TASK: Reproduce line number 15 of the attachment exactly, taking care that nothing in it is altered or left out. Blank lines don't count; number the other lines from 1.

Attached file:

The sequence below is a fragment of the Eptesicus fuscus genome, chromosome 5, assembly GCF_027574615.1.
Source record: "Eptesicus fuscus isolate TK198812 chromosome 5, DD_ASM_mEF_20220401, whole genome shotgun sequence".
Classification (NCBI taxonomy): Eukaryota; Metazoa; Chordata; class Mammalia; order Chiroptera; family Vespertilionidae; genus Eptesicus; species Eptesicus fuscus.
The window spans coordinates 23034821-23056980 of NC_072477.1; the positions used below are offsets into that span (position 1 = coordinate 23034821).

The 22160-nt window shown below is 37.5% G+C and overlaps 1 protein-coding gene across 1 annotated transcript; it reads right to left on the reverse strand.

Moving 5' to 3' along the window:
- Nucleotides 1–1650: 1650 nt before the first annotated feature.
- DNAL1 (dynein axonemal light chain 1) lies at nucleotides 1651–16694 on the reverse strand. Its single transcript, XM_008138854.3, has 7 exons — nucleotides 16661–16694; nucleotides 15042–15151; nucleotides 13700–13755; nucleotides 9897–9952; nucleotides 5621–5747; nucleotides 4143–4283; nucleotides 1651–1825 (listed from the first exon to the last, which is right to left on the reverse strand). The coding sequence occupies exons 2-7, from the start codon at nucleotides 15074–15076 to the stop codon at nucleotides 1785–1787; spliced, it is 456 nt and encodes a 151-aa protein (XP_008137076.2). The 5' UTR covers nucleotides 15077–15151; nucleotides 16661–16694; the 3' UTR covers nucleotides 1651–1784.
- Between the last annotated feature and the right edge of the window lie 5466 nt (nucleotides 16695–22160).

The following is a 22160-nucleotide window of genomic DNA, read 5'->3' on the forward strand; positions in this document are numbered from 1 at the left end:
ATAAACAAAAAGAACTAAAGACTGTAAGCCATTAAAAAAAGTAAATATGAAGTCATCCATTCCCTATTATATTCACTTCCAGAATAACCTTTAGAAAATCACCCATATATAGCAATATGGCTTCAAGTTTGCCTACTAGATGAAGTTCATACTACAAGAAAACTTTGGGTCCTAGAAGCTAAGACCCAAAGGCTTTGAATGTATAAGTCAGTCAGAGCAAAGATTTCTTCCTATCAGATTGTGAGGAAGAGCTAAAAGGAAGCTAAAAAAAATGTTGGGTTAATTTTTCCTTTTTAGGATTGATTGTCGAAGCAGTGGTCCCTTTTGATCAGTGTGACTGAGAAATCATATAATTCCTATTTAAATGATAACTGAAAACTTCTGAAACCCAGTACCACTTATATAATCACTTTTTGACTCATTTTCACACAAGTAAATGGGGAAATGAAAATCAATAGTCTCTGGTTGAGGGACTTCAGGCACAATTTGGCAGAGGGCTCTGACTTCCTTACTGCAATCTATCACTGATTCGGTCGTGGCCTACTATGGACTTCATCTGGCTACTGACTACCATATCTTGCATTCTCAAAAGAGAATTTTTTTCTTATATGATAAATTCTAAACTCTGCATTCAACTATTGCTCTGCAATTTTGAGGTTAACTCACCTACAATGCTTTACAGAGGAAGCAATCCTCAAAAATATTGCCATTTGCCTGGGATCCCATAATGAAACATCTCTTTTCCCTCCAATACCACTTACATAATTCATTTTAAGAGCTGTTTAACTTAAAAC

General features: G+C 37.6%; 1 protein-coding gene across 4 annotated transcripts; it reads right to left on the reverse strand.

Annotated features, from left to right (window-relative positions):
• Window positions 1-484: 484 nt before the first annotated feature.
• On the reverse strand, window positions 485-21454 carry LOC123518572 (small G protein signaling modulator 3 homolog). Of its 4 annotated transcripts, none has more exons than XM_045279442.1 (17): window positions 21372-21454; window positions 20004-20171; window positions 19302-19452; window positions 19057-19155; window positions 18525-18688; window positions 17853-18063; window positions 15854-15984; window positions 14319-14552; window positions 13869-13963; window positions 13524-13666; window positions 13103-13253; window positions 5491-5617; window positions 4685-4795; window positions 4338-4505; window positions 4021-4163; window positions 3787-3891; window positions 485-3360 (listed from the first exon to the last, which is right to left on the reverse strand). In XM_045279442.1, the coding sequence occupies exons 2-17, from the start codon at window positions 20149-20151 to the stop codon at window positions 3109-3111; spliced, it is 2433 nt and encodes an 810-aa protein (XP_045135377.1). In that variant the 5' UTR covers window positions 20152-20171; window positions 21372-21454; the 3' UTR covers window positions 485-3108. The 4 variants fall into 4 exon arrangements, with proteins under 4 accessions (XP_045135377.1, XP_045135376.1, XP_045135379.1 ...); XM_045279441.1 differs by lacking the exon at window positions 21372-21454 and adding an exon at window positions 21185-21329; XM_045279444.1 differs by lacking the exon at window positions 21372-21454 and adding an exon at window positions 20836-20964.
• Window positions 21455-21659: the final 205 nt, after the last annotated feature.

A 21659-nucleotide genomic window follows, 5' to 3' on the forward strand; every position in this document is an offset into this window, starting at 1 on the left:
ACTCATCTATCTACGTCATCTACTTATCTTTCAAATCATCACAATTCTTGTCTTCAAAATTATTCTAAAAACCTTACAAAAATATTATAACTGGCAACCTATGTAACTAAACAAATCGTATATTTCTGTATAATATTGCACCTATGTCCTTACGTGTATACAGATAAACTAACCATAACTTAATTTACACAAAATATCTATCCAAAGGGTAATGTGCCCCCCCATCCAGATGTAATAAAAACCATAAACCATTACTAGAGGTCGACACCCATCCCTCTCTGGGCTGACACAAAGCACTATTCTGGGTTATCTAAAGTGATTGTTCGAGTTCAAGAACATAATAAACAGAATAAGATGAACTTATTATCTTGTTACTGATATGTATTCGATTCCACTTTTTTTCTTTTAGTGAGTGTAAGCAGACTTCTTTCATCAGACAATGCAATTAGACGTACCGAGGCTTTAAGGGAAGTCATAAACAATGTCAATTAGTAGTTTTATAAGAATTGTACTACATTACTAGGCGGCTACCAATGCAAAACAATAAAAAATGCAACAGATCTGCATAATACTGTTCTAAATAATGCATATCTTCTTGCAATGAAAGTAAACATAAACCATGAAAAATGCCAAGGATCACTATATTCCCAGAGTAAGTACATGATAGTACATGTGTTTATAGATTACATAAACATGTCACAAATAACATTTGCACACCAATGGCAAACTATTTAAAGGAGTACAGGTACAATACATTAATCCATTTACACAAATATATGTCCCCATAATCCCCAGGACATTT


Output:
• On the reverse strand, window positions 485-21454 carry LOC123518572 (small G protein signaling modulator 3 homolog). Of its 4 annotated transcripts, none has more exons than XM_045279442.1 (17): window positions 21372-21454; window positions 20004-20171; window positions 19302-19452; window positions 19057-19155; window positions 18525-18688; window positions 17853-18063; window positions 15854-15984; window positions 14319-14552; window positions 13869-13963; window positions 13524-13666; window positions 13103-13253; window positions 5491-5617; window positions 4685-4795; window positions 4338-4505; window positions 4021-4163; window positions 3787-3891; window positions 485-3360 (listed from the first exon to the last, which is right to left on the reverse strand). In XM_045279442.1, the coding sequence occupies exons 2-17, from the start codon at window positions 20149-20151 to the stop codon at window positions 3109-3111; spliced, it is 2433 nt and encodes an 810-aa protein (XP_045135377.1). In that variant the 5' UTR covers window positions 20152-20171; window positions 21372-21454; the 3' UTR covers window positions 485-3108. The 4 variants fall into 4 exon arrangements, with proteins under 4 accessions (XP_045135377.1, XP_045135376.1, XP_045135379.1 ...); XM_045279441.1 differs by lacking the exon at window positions 21372-21454 and adding an exon at window positions 21185-21329; XM_045279444.1 differs by lacking the exon at window positions 21372-21454 and adding an exon at window positions 20836-20964.